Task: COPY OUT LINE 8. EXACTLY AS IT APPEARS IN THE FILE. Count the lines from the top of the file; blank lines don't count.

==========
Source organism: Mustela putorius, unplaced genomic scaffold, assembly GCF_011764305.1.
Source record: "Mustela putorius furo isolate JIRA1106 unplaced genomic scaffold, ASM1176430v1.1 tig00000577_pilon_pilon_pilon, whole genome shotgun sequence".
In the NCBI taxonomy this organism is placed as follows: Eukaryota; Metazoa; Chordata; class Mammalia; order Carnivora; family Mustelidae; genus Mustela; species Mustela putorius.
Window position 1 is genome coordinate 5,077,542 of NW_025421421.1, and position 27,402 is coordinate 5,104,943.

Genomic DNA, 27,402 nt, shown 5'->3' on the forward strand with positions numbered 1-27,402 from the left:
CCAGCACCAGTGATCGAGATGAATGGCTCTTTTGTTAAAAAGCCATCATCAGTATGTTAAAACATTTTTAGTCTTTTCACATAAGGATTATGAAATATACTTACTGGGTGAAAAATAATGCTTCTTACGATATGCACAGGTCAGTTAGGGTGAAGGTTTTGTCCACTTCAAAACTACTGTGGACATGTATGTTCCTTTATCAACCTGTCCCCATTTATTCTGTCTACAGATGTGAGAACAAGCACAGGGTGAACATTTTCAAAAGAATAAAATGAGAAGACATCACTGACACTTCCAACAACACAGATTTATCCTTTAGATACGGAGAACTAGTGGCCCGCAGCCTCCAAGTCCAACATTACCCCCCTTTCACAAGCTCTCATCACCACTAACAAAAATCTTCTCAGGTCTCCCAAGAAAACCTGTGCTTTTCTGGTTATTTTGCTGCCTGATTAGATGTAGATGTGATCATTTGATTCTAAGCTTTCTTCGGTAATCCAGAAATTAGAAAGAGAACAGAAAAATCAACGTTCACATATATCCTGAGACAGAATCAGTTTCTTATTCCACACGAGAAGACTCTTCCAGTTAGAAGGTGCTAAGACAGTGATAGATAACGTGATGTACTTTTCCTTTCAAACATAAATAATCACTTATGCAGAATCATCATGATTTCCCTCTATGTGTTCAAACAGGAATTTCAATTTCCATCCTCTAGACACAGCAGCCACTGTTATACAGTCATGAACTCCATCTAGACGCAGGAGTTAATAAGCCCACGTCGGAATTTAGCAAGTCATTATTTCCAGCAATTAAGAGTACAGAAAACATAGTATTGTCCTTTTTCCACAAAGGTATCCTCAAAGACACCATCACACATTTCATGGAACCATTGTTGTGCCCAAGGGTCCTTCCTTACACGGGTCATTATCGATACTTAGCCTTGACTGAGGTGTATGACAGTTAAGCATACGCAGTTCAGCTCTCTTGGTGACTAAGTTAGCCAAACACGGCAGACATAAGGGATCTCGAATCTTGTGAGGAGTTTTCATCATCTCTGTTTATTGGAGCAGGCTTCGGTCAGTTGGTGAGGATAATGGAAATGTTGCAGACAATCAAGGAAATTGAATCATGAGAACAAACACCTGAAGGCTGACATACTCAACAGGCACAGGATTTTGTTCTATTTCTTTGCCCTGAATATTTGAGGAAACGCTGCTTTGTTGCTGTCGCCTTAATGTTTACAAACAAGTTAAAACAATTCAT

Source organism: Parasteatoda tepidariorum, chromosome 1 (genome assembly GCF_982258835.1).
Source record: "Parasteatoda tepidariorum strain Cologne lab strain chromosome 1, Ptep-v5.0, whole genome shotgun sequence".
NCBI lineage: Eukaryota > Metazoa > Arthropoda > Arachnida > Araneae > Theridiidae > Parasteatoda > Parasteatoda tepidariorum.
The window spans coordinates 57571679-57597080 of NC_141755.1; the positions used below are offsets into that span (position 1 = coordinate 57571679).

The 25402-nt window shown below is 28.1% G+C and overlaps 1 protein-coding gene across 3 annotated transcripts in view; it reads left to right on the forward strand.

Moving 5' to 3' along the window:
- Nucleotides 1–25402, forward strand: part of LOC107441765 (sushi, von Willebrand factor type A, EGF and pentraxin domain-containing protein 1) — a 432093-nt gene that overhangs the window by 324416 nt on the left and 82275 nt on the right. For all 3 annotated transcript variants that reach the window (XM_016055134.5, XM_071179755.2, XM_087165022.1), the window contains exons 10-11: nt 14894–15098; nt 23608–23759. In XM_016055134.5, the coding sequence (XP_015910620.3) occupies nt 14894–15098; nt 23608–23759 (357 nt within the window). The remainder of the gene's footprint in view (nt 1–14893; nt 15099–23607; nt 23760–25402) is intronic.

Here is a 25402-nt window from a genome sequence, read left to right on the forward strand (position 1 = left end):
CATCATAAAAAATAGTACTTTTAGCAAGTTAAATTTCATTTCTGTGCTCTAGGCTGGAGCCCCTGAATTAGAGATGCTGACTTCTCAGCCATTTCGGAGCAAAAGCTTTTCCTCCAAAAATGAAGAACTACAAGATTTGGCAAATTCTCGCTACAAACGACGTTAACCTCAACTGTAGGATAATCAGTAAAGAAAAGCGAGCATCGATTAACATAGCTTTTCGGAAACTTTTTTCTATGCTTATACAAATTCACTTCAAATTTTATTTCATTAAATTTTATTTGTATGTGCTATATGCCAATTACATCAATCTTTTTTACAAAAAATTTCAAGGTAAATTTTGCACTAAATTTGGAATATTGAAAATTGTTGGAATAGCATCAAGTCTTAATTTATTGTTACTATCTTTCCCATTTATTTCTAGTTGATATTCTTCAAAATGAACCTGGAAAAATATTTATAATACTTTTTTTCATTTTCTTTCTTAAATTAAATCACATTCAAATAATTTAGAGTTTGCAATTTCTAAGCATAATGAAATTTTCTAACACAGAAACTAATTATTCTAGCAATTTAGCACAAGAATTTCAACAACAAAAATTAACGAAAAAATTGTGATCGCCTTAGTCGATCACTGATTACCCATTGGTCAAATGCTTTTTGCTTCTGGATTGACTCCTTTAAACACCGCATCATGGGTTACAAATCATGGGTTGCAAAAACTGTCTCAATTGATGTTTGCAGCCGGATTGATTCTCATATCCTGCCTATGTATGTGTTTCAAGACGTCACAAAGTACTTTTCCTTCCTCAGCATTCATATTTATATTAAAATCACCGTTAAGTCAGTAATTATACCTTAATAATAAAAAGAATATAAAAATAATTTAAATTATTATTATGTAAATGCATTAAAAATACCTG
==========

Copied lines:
Source record: "Parasteatoda tepidariorum strain Cologne lab strain chromosome 1, Ptep-v5.0, whole genome shotgun sequence".